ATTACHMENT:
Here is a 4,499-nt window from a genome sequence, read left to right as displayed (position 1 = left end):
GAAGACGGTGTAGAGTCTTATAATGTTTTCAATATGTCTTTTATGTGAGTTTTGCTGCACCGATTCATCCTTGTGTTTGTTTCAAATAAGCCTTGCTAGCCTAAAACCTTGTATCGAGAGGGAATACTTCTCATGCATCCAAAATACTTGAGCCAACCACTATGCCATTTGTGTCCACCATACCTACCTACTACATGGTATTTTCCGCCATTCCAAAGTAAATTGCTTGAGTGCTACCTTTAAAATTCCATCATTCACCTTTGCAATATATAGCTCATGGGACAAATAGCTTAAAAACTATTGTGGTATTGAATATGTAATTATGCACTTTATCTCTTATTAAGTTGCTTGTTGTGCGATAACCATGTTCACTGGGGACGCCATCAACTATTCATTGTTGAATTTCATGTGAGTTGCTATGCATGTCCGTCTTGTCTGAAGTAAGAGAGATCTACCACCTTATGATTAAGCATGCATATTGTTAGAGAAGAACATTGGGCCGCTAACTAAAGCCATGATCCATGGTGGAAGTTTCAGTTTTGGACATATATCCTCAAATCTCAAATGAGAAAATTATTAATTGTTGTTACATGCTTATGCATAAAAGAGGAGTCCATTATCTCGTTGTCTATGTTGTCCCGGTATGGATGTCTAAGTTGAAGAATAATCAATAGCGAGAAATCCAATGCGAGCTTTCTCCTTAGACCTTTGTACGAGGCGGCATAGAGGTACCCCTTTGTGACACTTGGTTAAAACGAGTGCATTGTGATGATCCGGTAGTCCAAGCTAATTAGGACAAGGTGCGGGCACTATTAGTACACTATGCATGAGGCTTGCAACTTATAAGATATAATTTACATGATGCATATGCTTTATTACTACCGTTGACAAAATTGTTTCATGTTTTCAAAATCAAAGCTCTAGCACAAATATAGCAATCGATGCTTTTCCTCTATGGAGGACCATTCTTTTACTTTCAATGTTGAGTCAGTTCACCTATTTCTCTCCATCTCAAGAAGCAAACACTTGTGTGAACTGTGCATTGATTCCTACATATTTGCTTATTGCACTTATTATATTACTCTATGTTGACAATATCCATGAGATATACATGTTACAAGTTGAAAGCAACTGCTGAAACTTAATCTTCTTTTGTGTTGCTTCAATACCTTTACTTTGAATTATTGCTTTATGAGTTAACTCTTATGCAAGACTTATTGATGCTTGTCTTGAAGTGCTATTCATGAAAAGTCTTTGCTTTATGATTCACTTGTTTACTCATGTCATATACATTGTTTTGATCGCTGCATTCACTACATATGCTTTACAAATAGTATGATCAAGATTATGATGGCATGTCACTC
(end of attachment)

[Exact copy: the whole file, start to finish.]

Here is a 4,499-nt window from a genome sequence, read left to right as displayed (position 1 = left end):
GAAGACGGTGTAGAGTCTTATAATGTTTTCAATATGTCTTTTATGTGAGTTTTGCTGCACCGATTCATCCTTGTGTTTGTTTCAAATAAGCCTTGCTAGCCTAAAACCTTGTATCGAGAGGGAATACTTCTCATGCATCCAAAATACTTGAGCCAACCACTATGCCATTTGTGTCCACCATACCTACCTACTACATGGTATTTTCCGCCATTCCAAAGTAAATTGCTTGAGTGCTACCTTTAAAATTCCATCATTCACCTTTGCAATATATAGCTCATGGGACAAATAGCTTAAAAACTATTGTGGTATTGAATATGTAATTATGCACTTTATCTCTTATTAAGTTGCTTGTTGTGCGATAACCATGTTCACTGGGGACGCCATCAACTATTCATTGTTGAATTTCATGTGAGTTGCTATGCATGTCCGTCTTGTCTGAAGTAAGAGAGATCTACCACCTTATGATTAAGCATGCATATTGTTAGAGAAGAACATTGGGCCGCTAACTAAAGCCATGATCCATGGTGGAAGTTTCAGTTTTGGACATATATCCTCAAATCTCAAATGAGAAAATTATTAATTGTTGTTACATGCTTATGCATAAAAGAGGAGTCCATTATCTCGTTGTCTATGTTGTCCCGGTATGGATGTCTAAGTTGAAGAATAATCAATAGCGAGAAATCCAATGCGAGCTTTCTCCTTAGACCTTTGTACGAGGCGGCATAGAGGTACCCCTTTGTGACACTTGGTTAAAACGAGTGCATTGTGATGATCCGGTAGTCCAAGCTAATTAGGACAAGGTGCGGGCACTATTAGTACACTATGCATGAGGCTTGCAACTTATAAGATATAATTTACATGATGCATATGCTTTATTACTACCGTTGACAAAATTGTTTCATGTTTTCAAAATCAAAGCTCTAGCACAAATATAGCAATCGATGCTTTTCCTCTATGGAGGACCATTCTTTTACTTTCAATGTTGAGTCAGTTCACCTATTTCTCTCCATCTCAAGAAGCAAACACTTGTGTGAACTGTGCATTGATTCCTACATATTTGCTTATTGCACTTATTATATTACTCTATGTTGACAATATCCATGAGATATACATGTTACAAGTTGAAAGCAACTGCTGAAACTTAATCTTCTTTTGTGTTGCTTCAATACCTTTACTTTGAATTATTGCTTTATGAGTTAACTCTTATGCAAGACTTATTGATGCTTGTCTTGAAGTGCTATTCATGAAAAGTCTTTGCTTTATGATTCACTTGTTTACTCATGTCATATACATTGTTTTGATCGCTGCATTCACTACATATGCTTTACAAATAGTATGATCAAGATTATGATGGCATGTCACTC